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History of Bob Marley

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History of Bob Marley and the Wailers Ashley Newman Bob Marley's life is a life just like any of ours, except for that he was and still is one of the most influential artists known. His music is timeless, still managing to be popular two decades after the death of this reggae king. On February 6, 1945, in Jamaica, a star was born. Bob Marley's mother was an African American 18 year old girl, and his father was a 50 year old white Englishman (bobmarley.com, pg.2.) Growing up, Bob seldom saw his father, and grew up with his mother in Trenchtown, Jamaica; a small rural town. Bob's friends consisted of street children and one friend in particular, Neville Livingston, in which he started to create music with. In 1962, Bob was picked up by Leslie King, and was quickly put into the studio, and put out his first album, "Judge Not." The songs on the album received little attention, and had no radio play. By the next year, Bob decided to pursue his dream with a band, and he called up his friends Peter McIntosh and Neville, his old child friend (bobmarley.com, pg.4) ...read more.


In 1971, looking for national success, The Wailers went to Britain (bobmarley.com, pg.5.) Soon enough, they found Chris Blackwell; a British producer who gave them access to the best recording studios, and gave the band 4000 Euros to create an album. The Wailers' first album; "Catch a Fire", was breaking all of the rules of reggae music, and was the start of a huge success. Blackwell soon decided that the Wailers would tour not only in Britain, but also America. In April, 1773, the group started their tour through Britain, in clubs and small venues. As they started to tour in America, they opened for a young Bruce Springsteen, and Sly & the Family Stone. During the tour, they were taken off the bill four times because they were often better than the headlining bands. By late 1773, the band had already put out another album, "Burnin," including versions of "Get Up Stand Up" and "I Shot the Sheriff," which was remade by Eric Clapton (bobmarley.com, pg.5.) Soon enough, Peter McIntosh quit the band, and the band was renamed Bob Marley and The Wailers. ...read more.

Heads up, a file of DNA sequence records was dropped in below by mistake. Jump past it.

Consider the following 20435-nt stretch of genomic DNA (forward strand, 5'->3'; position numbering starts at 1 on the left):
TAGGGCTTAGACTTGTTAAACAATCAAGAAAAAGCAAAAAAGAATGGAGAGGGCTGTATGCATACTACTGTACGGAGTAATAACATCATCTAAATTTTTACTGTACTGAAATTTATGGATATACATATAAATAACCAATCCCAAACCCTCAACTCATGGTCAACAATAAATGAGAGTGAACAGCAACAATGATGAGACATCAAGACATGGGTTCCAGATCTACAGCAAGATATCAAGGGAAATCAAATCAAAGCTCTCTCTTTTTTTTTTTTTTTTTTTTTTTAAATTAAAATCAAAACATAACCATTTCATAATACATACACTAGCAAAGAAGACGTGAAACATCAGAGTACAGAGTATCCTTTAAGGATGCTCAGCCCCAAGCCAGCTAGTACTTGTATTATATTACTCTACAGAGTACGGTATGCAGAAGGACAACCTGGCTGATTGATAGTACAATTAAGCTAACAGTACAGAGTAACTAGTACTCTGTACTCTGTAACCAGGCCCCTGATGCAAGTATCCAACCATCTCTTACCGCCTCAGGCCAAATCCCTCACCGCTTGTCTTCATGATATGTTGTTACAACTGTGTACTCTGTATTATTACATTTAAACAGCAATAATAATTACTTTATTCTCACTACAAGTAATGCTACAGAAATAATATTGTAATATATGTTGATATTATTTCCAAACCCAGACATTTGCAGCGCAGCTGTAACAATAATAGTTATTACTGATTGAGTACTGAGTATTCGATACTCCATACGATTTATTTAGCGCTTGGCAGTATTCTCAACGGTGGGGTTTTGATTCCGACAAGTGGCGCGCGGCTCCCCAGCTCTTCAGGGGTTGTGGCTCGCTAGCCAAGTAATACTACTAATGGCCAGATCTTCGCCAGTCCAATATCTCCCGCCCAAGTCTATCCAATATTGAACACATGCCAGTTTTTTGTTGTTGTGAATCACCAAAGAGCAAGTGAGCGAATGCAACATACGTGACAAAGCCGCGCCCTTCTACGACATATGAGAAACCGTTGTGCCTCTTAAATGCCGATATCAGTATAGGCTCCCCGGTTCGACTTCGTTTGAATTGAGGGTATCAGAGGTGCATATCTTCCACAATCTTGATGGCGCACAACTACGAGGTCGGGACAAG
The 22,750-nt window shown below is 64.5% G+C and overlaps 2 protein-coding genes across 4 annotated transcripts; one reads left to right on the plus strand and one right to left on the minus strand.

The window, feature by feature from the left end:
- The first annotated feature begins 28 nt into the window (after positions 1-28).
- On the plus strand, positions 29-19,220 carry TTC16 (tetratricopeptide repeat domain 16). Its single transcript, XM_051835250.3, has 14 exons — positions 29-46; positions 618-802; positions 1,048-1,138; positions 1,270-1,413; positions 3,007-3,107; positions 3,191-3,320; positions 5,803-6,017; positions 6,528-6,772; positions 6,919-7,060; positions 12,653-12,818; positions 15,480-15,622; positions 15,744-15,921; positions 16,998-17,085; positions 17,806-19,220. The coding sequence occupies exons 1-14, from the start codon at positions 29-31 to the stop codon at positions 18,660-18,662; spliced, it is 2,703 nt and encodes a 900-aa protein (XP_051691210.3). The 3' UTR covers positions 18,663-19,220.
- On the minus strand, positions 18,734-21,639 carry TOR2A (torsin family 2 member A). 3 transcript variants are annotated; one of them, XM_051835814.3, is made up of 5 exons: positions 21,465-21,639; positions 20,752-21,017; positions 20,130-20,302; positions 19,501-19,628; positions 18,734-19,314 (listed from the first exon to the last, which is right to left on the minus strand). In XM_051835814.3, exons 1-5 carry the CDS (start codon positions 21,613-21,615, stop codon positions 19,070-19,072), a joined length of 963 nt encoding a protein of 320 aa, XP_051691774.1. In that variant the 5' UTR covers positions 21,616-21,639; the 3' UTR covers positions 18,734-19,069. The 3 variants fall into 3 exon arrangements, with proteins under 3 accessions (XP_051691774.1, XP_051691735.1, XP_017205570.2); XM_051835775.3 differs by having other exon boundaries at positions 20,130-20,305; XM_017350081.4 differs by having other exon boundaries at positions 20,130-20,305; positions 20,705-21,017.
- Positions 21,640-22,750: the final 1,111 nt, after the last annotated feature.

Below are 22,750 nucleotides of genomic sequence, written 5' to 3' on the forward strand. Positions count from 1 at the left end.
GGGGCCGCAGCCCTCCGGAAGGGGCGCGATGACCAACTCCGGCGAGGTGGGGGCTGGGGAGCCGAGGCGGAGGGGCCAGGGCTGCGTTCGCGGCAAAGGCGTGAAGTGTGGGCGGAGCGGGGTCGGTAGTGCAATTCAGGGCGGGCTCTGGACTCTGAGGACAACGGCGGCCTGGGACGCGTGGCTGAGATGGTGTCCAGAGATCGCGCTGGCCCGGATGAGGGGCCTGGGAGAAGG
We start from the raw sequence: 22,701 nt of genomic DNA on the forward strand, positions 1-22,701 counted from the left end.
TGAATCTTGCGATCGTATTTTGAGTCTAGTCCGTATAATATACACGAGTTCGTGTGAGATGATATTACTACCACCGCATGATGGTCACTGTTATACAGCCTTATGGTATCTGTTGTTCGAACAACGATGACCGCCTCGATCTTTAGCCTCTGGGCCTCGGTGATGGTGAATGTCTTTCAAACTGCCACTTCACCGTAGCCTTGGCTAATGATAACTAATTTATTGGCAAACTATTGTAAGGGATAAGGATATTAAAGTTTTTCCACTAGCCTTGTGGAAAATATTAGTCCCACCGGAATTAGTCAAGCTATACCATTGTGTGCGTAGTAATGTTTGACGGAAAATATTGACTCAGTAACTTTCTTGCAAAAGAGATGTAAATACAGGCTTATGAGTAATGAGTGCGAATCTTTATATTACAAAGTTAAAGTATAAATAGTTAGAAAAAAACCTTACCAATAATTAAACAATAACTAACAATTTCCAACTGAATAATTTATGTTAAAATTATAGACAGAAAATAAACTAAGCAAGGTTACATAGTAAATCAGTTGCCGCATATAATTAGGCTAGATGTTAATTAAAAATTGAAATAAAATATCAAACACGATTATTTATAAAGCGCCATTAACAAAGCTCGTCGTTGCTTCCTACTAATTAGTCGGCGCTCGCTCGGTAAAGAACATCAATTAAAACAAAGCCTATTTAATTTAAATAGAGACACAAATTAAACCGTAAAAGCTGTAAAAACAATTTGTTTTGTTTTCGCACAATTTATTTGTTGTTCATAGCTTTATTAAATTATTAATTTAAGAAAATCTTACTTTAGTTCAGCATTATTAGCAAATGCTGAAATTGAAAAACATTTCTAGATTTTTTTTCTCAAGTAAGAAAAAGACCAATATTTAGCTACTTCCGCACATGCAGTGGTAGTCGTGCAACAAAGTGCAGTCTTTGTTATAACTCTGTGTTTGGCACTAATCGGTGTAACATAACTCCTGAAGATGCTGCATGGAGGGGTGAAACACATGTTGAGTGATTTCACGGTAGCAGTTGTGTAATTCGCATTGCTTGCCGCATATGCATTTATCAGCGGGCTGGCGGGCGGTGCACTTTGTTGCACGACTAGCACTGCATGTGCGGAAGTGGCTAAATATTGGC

He was then asked to go to the United Nations in New York to receive the Medal of Peace. By 1980, the Band had made yet another album, called "Uprising," with popular songs such as "Could you Be Loved" and "Redemption Song." After playing there European tour, with as many as 100,000 fans at one show, they started there American tour (bobmarley.com, pg.7.) Two shows into the tour, Bob Marley fell sick, and it was serious. Three years earlier, he had cut his toe playing soccer, and it had become cancerous. Eventually, the cancer spread through his body, and he fought the disease for over 8 months. At one point, the cancer seemed to stabilize, but it came back once again, leaving him to die at a Miami hospital, on May 11th, 1981, just at the peak of his success (bobmarley.com, pg.7.) On May 21st, 1981, Robert Nesta Marley was given an official funeral by the people of Jamaica (bobmarley.com, pg.7.) He was buried in his home town. Bob Marley may have died at age of 36, but his music and impact on society will never die, making him a true legend. ...read more.

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